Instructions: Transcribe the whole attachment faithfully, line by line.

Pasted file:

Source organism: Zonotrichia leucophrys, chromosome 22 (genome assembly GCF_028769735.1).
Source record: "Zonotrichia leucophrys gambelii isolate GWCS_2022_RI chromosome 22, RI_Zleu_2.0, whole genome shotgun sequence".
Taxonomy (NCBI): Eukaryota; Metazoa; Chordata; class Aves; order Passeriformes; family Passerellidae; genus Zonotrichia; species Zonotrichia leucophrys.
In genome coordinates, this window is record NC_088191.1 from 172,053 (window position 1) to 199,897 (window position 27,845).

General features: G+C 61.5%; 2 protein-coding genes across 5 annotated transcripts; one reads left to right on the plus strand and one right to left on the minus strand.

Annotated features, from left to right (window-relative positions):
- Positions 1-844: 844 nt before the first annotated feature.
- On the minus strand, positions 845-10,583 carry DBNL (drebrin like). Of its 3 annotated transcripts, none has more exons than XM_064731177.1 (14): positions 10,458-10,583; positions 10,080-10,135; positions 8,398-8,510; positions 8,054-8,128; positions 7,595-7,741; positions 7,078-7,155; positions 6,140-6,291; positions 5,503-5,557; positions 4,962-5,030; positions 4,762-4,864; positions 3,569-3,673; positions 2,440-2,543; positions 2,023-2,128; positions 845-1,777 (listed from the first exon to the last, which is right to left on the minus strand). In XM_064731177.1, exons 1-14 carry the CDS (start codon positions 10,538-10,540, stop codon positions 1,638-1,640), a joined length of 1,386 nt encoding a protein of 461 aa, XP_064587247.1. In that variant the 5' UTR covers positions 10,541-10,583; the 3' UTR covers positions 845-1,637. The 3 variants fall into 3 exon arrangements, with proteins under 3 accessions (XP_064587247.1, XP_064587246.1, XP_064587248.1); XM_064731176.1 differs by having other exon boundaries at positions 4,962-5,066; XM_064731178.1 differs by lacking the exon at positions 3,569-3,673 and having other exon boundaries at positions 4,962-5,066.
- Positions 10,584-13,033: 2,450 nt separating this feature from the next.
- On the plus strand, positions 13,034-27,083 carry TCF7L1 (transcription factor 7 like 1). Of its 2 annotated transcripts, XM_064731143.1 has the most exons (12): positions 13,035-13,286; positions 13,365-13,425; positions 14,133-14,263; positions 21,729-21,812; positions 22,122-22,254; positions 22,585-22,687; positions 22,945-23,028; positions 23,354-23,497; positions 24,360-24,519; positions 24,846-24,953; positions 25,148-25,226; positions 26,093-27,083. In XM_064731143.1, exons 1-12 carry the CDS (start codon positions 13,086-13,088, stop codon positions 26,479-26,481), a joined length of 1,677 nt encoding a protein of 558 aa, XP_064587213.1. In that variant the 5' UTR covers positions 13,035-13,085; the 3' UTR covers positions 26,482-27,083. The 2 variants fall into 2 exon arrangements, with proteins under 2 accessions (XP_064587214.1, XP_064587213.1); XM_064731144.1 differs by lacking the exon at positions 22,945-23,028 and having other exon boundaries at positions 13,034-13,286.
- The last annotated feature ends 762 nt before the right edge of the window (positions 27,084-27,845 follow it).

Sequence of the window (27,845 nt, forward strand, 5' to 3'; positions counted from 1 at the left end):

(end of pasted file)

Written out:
Source organism: Zonotrichia leucophrys, chromosome 22 (genome assembly GCF_028769735.1).
Source record: "Zonotrichia leucophrys gambelii isolate GWCS_2022_RI chromosome 22, RI_Zleu_2.0, whole genome shotgun sequence".
Taxonomy (NCBI): Eukaryota; Metazoa; Chordata; class Aves; order Passeriformes; family Passerellidae; genus Zonotrichia; species Zonotrichia leucophrys.
In genome coordinates, this window is record NC_088191.1 from 172,053 (window position 1) to 199,897 (window position 27,845).

General features: G+C 61.5%; 2 protein-coding genes across 5 annotated transcripts; one reads left to right on the plus strand and one right to left on the minus strand.

Annotated features, from left to right (window-relative positions):
- Positions 1-844: 844 nt before the first annotated feature.
- On the minus strand, positions 845-10,583 carry DBNL (drebrin like). Of its 3 annotated transcripts, none has more exons than XM_064731177.1 (14): positions 10,458-10,583; positions 10,080-10,135; positions 8,398-8,510; positions 8,054-8,128; positions 7,595-7,741; positions 7,078-7,155; positions 6,140-6,291; positions 5,503-5,557; positions 4,962-5,030; positions 4,762-4,864; positions 3,569-3,673; positions 2,440-2,543; positions 2,023-2,128; positions 845-1,777 (listed from the first exon to the last, which is right to left on the minus strand). In XM_064731177.1, exons 1-14 carry the CDS (start codon positions 10,538-10,540, stop codon positions 1,638-1,640), a joined length of 1,386 nt encoding a protein of 461 aa, XP_064587247.1. In that variant the 5' UTR covers positions 10,541-10,583; the 3' UTR covers positions 845-1,637. The 3 variants fall into 3 exon arrangements, with proteins under 3 accessions (XP_064587247.1, XP_064587246.1, XP_064587248.1); XM_064731176.1 differs by having other exon boundaries at positions 4,962-5,066; XM_064731178.1 differs by lacking the exon at positions 3,569-3,673 and having other exon boundaries at positions 4,962-5,066.
- Positions 10,584-13,033: 2,450 nt separating this feature from the next.
- On the plus strand, positions 13,034-27,083 carry TCF7L1 (transcription factor 7 like 1). Of its 2 annotated transcripts, XM_064731143.1 has the most exons (12): positions 13,035-13,286; positions 13,365-13,425; positions 14,133-14,263; positions 21,729-21,812; positions 22,122-22,254; positions 22,585-22,687; positions 22,945-23,028; positions 23,354-23,497; positions 24,360-24,519; positions 24,846-24,953; positions 25,148-25,226; positions 26,093-27,083. In XM_064731143.1, exons 1-12 carry the CDS (start codon positions 13,086-13,088, stop codon positions 26,479-26,481), a joined length of 1,677 nt encoding a protein of 558 aa, XP_064587213.1. In that variant the 5' UTR covers positions 13,035-13,085; the 3' UTR covers positions 26,482-27,083. The 2 variants fall into 2 exon arrangements, with proteins under 2 accessions (XP_064587214.1, XP_064587213.1); XM_064731144.1 differs by lacking the exon at positions 22,945-23,028 and having other exon boundaries at positions 13,034-13,286.
- The last annotated feature ends 762 nt before the right edge of the window (positions 27,084-27,845 follow it).

Sequence of the window (27,845 nt, forward strand, 5' to 3'; positions counted from 1 at the left end):